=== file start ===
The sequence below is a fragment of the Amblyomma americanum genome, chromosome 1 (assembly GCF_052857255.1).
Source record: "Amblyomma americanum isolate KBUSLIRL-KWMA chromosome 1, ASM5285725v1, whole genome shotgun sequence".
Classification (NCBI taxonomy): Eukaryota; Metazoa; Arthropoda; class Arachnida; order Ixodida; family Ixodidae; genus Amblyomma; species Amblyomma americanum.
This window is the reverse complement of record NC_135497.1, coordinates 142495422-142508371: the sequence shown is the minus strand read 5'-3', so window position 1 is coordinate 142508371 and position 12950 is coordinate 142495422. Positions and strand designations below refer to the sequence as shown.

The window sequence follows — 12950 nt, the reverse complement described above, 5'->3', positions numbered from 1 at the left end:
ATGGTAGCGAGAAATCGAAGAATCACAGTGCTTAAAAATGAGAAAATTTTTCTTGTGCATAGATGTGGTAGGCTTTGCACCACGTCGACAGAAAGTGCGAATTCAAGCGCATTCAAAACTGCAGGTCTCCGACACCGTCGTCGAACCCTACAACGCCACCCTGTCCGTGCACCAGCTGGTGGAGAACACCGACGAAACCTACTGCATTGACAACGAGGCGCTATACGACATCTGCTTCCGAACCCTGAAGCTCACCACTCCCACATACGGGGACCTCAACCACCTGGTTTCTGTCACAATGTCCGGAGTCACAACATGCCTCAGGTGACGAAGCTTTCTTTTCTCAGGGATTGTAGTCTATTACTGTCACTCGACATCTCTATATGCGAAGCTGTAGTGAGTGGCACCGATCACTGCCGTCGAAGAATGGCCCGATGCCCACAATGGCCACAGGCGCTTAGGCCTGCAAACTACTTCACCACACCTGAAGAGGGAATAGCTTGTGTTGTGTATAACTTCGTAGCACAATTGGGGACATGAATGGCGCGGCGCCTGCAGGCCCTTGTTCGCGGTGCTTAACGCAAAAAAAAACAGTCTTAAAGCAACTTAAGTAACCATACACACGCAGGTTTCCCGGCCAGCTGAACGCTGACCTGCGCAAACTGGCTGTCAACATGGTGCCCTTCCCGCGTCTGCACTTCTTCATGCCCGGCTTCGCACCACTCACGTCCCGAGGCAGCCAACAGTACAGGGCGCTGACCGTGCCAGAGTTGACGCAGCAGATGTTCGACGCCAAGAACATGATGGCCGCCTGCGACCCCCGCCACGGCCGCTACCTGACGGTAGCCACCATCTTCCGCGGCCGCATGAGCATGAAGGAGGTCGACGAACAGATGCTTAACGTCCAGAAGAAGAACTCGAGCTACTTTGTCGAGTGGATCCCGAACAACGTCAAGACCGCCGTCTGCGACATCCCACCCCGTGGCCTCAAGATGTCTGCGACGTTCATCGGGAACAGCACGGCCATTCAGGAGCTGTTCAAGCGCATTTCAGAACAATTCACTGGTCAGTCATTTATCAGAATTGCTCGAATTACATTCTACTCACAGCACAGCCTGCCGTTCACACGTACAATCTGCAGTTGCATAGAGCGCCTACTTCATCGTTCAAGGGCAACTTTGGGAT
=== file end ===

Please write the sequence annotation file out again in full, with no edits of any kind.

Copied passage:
The sequence below is a fragment of the Amblyomma americanum genome, chromosome 1 (assembly GCF_052857255.1).
Source record: "Amblyomma americanum isolate KBUSLIRL-KWMA chromosome 1, ASM5285725v1, whole genome shotgun sequence".
Classification (NCBI taxonomy): Eukaryota; Metazoa; Arthropoda; class Arachnida; order Ixodida; family Ixodidae; genus Amblyomma; species Amblyomma americanum.
This window is the reverse complement of record NC_135497.1, coordinates 142495422-142508371: the sequence shown is the minus strand read 5'-3', so window position 1 is coordinate 142508371 and position 12950 is coordinate 142495422. Positions and strand designations below refer to the sequence as shown.

The window sequence follows — 12950 nt, the reverse complement described above, 5'->3', positions numbered from 1 at the left end:
ATGGTAGCGAGAAATCGAAGAATCACAGTGCTTAAAAATGAGAAAATTTTTCTTGTGCATAGATGTGGTAGGCTTTGCACCACGTCGACAGAAAGTGCGAATTCAAGCGCATTCAAAACTGCAGGTCTCCGACACCGTCGTCGAACCCTACAACGCCACCCTGTCCGTGCACCAGCTGGTGGAGAACACCGACGAAACCTACTGCATTGACAACGAGGCGCTATACGACATCTGCTTCCGAACCCTGAAGCTCACCACTCCCACATACGGGGACCTCAACCACCTGGTTTCTGTCACAATGTCCGGAGTCACAACATGCCTCAGGTGACGAAGCTTTCTTTTCTCAGGGATTGTAGTCTATTACTGTCACTCGACATCTCTATATGCGAAGCTGTAGTGAGTGGCACCGATCACTGCCGTCGAAGAATGGCCCGATGCCCACAATGGCCACAGGCGCTTAGGCCTGCAAACTACTTCACCACACCTGAAGAGGGAATAGCTTGTGTTGTGTATAACTTCGTAGCACAATTGGGGACATGAATGGCGCGGCGCCTGCAGGCCCTTGTTCGCGGTGCTTAACGCAAAAAAAAACAGTCTTAAAGCAACTTAAGTAACCATACACACGCAGGTTTCCCGGCCAGCTGAACGCTGACCTGCGCAAACTGGCTGTCAACATGGTGCCCTTCCCGCGTCTGCACTTCTTCATGCCCGGCTTCGCACCACTCACGTCCCGAGGCAGCCAACAGTACAGGGCGCTGACCGTGCCAGAGTTGACGCAGCAGATGTTCGACGCCAAGAACATGATGGCCGCCTGCGACCCCCGCCACGGCCGCTACCTGACGGTAGCCACCATCTTCCGCGGCCGCATGAGCATGAAGGAGGTCGACGAACAGATGCTTAACGTCCAGAAGAAGAACTCGAGCTACTTTGTCGAGTGGATCCCGAACAACGTCAAGACCGCCGTCTGCGACATCCCACCCCGTGGCCTCAAGATGTCTGCGACGTTCATCGGGAACAGCACGGCCATTCAGGAGCTGTTCAAGCGCATTTCAGAACAATTCACTGGTCAGTCATTTATCAGAATTGCTCGAATTACATTCTACTCACAGCACAGCCTGCCGTTCACACGTACAATCTGCAGTTGCATAGAGCGCCTACTTCATCGTTCAAGGGCAACTTTGGGAT